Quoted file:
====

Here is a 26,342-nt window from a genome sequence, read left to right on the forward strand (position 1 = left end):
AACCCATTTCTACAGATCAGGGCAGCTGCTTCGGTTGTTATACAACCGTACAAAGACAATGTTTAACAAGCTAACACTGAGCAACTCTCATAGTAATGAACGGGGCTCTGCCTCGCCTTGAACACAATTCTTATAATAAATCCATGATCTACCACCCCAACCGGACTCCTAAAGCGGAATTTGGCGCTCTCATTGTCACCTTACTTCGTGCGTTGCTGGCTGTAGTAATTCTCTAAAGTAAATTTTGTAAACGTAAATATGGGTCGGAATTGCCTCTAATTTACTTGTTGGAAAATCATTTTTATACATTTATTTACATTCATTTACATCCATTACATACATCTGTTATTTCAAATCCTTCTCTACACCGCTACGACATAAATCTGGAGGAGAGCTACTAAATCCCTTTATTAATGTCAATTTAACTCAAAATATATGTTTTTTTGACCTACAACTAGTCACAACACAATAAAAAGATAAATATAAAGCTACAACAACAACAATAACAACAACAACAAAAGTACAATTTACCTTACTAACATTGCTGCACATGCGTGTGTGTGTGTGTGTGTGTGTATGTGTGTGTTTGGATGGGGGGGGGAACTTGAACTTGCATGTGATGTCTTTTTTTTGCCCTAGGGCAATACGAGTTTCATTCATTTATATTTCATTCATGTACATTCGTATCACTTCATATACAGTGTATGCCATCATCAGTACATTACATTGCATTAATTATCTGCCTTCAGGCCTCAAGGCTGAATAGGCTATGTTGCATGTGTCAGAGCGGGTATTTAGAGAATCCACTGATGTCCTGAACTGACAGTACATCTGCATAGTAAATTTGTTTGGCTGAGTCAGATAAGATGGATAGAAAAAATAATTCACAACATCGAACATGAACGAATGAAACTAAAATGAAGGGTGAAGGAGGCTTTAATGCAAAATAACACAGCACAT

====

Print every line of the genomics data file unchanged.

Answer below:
Here is a 26,342-nt window from a genome sequence, read left to right on the forward strand (position 1 = left end):
AACCCATTTCTACAGATCAGGGCAGCTGCTTCGGTTGTTATACAACCGTACAAAGACAATGTTTAACAAGCTAACACTGAGCAACTCTCATAGTAATGAACGGGGCTCTGCCTCGCCTTGAACACAATTCTTATAATAAATCCATGATCTACCACCCCAACCGGACTCCTAAAGCGGAATTTGGCGCTCTCATTGTCACCTTACTTCGTGCGTTGCTGGCTGTAGTAATTCTCTAAAGTAAATTTTGTAAACGTAAATATGGGTCGGAATTGCCTCTAATTTACTTGTTGGAAAATCATTTTTATACATTTATTTACATTCATTTACATCCATTACATACATCTGTTATTTCAAATCCTTCTCTACACCGCTACGACATAAATCTGGAGGAGAGCTACTAAATCCCTTTATTAATGTCAATTTAACTCAAAATATATGTTTTTTTGACCTACAACTAGTCACAACACAATAAAAAGATAAATATAAAGCTACAACAACAACAATAACAACAACAACAAAAGTACAATTTACCTTACTAACATTGCTGCACATGCGTGTGTGTGTGTGTGTGTGTGTATGTGTGTGTTTGGATGGGGGGGGGAACTTGAACTTGCATGTGATGTCTTTTTTTTGCCCTAGGGCAATACGAGTTTCATTCATTTATATTTCATTCATGTACATTCGTATCACTTCATATACAGTGTATGCCATCATCAGTACATTACATTGCATTAATTATCTGCCTTCAGGCCTCAAGGCTGAATAGGCTATGTTGCATGTGTCAGAGCGGGTATTTAGAGAATCCACTGATGTCCTGAACTGACAGTACATCTGCATAGTAAATTTGTTTGGCTGAGTCAGATAAGATGGATAGAAAAAATAATTCACAACATCGAACATGAACGAATGAAACTAAAATGAAGGGTGAAGGAGGCTTTAATGCAAAATAACACAGCACAT